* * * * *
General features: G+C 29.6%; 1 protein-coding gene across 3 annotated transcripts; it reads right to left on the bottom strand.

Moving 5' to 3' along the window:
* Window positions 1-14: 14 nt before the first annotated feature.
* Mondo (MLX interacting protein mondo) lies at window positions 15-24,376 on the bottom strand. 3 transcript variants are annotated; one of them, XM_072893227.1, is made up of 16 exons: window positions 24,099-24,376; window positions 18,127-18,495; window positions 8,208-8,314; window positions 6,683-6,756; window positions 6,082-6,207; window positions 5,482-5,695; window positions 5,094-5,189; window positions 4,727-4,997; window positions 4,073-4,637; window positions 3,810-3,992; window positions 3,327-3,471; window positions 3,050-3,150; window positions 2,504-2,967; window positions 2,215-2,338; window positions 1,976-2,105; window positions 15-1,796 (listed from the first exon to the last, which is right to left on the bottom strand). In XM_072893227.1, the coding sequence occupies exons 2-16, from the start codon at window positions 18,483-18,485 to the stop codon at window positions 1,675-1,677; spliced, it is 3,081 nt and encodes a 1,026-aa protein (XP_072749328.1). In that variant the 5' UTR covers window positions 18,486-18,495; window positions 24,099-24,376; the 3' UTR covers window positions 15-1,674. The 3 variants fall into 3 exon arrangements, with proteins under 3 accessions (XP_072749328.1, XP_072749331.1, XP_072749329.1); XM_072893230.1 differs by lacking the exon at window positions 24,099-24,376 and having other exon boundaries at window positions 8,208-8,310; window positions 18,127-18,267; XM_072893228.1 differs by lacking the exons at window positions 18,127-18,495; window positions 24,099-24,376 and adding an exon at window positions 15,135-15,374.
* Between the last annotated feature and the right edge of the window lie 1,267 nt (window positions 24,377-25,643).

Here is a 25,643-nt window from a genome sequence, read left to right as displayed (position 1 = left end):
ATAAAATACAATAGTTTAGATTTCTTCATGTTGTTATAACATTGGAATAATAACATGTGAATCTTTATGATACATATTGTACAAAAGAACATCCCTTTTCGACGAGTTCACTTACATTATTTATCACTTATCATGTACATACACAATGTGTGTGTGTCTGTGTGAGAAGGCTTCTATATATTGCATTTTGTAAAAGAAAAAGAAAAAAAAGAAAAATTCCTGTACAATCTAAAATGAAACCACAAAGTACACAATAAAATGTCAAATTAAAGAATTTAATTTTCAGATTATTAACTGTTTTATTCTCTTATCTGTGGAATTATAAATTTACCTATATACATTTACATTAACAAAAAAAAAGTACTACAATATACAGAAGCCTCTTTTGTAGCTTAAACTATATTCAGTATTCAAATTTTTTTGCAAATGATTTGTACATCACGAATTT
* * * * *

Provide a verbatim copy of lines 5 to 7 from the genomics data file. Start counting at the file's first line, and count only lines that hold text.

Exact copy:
* Between the last annotated feature and the right edge of the window lie 1,267 nt (window positions 24,377-25,643).

Here is a 25,643-nt window from a genome sequence, read left to right as displayed (position 1 = left end):
ATAAAATACAATAGTTTAGATTTCTTCATGTTGTTATAACATTGGAATAATAACATGTGAATCTTTATGATACATATTGTACAAAAGAACATCCCTTTTCGACGAGTTCACTTACATTATTTATCACTTATCATGTACATACACAATGTGTGTGTGTCTGTGTGAGAAGGCTTCTATATATTGCATTTTGTAAAAGAAAAAGAAAAAAAAGAAAAATTCCTGTACAATCTAAAATGAAACCACAAAGTACACAATAAAATGTCAAATTAAAGAATTTAATTTTCAGATTATTAACTGTTTTATTCTCTTATCTGTGGAATTATAAATTTACCTATATACATTTACATTAACAAAAAAAAAGTACTACAATATACAGAAGCCTCTTTTGTAGCTTAAACTATATTCAGTATTCAAATTTTTTTGCAAATGATTTGTACATCACGAATTT